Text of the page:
“Liquidity reduced to a degree in the UK as a result of the referendum vote, with some foreign lenders putting decisions on hold or worried about currency movements. Some less experienced lenders were waiting for more clarity, but they haven’t left the market,” says Sofya Shuster, Elkouby’s colleague at ING

Generally, says Shuster, the prospects for syndication across Europe are positive. “The German market remains very aggressive and pricing hasn’t increased. There is healthy investor demand in the Netherlands as well. Spain remains as aggressive as ever.”

Significant recent continental European syndications include HSBC’s sell-down of a large part of its €800m Potsdamer Platz loan to Brookfield and LBBW’s syndication of a €1.35 billion loan to Hudson’s Bay Company to finance the Galeria Kaufhof department store chain (see box below).

“We were pretty clear at the time of the underwriting who we would syndicate to. In total we syndicated more than €900 million, which was more than expected,” says Jeschke. “We will continue to do deals like this on selected occasions and are looking for €500 million-plus sole underwriting opportunities.”

Indeed, Jeschke points out that an increasing number of banks are aiming to step up their syndication activity even if they are avoiding large underwrites. “Banks are increasingly aiming to book and partially sell loans rather than hold them. It is possibly a result of increased regulation making it expensive to hold loans. However, we will continue to retain significant stakes in our loans and even more are free to fully hold large loans on balance sheet due to our strong capital base.”

As banks await the outcome of the latest Basel Committee proposals to standardise risk-weighting across Europe, those banks which currently use internal ratings-based models – including German banks – are conscious that loans are likely to become more expensive to hold on balance sheet under a standardised approach.

One major bank aiming to increase syndication is Germany’s Helaba. In April it restructured its distribution team in order to help achieve its aim of syndicating a quarter of its loans. From just doing bilateral lending as recently as three years ago, the German bank did €1 billion of syndication last year and plans to double it by 2018, with around a third targeted towards German savings banks.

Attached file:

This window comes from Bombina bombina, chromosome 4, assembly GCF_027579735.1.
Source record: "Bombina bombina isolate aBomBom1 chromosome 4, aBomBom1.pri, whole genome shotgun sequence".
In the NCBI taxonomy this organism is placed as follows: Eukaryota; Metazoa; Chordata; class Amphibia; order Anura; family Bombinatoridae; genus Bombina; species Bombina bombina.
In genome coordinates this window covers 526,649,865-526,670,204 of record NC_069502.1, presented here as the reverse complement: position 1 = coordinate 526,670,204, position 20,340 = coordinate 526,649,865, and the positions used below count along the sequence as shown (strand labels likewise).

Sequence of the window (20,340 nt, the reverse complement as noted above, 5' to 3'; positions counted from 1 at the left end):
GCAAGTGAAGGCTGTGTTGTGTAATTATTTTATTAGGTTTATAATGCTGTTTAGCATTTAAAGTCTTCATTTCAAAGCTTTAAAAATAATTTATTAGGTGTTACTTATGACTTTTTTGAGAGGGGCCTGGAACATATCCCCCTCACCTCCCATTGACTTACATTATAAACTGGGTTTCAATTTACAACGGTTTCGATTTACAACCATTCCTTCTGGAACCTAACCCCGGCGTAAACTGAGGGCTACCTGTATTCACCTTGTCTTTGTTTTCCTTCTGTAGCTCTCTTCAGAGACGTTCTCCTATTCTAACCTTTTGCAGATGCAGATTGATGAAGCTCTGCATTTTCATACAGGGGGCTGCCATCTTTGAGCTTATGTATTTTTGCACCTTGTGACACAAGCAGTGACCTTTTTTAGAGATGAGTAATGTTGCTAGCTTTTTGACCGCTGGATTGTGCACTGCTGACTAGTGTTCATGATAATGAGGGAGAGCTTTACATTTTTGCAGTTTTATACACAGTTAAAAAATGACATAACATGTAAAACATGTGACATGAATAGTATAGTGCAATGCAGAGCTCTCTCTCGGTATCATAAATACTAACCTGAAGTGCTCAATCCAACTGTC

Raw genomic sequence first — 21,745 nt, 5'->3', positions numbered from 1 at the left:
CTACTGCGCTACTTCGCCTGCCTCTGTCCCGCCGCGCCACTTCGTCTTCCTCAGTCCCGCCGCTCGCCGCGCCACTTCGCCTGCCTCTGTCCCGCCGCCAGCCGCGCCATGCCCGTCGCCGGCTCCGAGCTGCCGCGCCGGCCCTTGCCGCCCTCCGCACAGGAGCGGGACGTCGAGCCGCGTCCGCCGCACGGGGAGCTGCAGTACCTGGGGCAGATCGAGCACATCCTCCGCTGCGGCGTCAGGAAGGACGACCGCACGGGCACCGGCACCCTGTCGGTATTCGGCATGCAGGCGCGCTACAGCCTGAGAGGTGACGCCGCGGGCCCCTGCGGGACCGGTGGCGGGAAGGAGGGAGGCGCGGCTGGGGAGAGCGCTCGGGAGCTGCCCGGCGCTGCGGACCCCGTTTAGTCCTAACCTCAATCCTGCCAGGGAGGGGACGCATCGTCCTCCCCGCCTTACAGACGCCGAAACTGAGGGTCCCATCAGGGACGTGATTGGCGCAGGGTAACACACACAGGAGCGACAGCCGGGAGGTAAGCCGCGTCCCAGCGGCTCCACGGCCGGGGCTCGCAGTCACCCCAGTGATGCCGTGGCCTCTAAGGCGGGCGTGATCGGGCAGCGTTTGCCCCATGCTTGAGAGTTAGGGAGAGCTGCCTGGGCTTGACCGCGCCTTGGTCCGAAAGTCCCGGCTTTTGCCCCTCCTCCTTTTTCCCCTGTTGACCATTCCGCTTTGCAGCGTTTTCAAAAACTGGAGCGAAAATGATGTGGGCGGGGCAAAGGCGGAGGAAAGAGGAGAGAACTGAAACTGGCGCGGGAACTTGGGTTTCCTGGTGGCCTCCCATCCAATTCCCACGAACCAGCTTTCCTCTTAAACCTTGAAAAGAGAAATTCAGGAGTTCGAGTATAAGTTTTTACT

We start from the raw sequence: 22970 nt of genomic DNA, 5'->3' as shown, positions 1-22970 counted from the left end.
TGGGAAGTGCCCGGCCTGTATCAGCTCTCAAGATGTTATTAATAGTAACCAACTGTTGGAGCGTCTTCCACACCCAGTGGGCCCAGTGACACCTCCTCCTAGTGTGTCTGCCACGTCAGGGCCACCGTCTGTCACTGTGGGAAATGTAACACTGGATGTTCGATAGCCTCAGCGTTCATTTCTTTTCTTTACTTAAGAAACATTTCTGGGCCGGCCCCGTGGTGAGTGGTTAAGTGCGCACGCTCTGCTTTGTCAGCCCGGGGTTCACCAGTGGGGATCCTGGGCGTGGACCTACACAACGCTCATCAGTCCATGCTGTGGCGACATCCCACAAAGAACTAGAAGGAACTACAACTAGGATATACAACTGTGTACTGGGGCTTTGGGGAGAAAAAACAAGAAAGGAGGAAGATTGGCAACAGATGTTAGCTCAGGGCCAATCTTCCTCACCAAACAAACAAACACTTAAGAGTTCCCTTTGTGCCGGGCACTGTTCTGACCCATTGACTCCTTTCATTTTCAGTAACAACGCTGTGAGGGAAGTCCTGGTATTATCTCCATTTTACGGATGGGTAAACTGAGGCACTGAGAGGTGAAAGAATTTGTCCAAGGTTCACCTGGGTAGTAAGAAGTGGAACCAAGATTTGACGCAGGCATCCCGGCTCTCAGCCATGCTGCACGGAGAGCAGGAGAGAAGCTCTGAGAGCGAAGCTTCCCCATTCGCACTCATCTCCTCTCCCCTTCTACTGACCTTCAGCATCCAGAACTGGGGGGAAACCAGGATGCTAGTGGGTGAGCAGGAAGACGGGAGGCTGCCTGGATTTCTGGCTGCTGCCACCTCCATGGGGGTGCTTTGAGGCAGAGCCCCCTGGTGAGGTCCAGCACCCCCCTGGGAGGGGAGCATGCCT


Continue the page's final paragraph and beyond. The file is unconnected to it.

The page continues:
The investor base remains diverse. Asian banks including Japanese and Chinese banks have proven keen to buy into European deals. Some Chinese banks have become more hard-nosed about their roles in deals, with some keen to originate within clubs rather than just buy syndicated pieces as they become an increasing force in the European market. New entrants into the market from Asian countries such as South Korea and Taiwan have also been noted.

Within Europe, Spanish banks including La Caixa, BBVA and Sabadell are reported to be keen to invest outside their national borders in a bid to access prime financing deals. Spanish banks’ appetite was demonstrated in ING REF’s syndication of its Torre Espacio loan to Filipino investor Andrew Tan (see box left).

Fundamentally, the European syndication market remains strong. Originating banks want to syndicate and there is enough demand to support their ambitions. However, syndication desks’ activity is ultimately determined by the confidence of originations desks to write big-ticket loans.

“By this point last year, we had syndicated €2 billion,” comments Elkouby. “We haven’t achieved that so far this year, but we have a pipeline which we hope will materialise after this summer.”


Major 2016 syndications

• LBBW syndicated more than €900 million of its €1.35 billion loan to Hudson’s Bay Company backed by the German Galeria Kaufhof department stores. Fewer than ten parties including German mortgage and savings banks, international banks and insurers bought pieces.

• HSBC sold a large part of the €800 million loan it wrote to Brookfield for the Potsdamer Platz estate in Berlin. AXA, Bank of China, Helaba, pbb Deutsche Pfandbriefbank and Berliner Sparkasse bought in. Deal closed late 2015/early 2016.

• Lloyds sold 50 percent of a £185 million part-investment, part-development loan written to Crosstree Real Estate Partners and Anschutz Entertainment Group secured by London’s O2 arena to Industrial and Commercial Bank of China.

• ING’s €420 million loan to refinance the French assets in AEW Europe’s Logistis fund was sold to: Berlin Hyp (25 percent), Bayern LB (25 percent), plus China Construction Bank and a French bank (25 percent between them).

• ING’s €280 million loan to finance the Torre Espacio in Madrid for Philippines-based investor Andrew Tan was sold to: La Caixa (more than €70 million), Bankia and Bankinter (circa €38 million each), MuenchenerHyp (€26 million) and Deutsche Postbank (€38 million).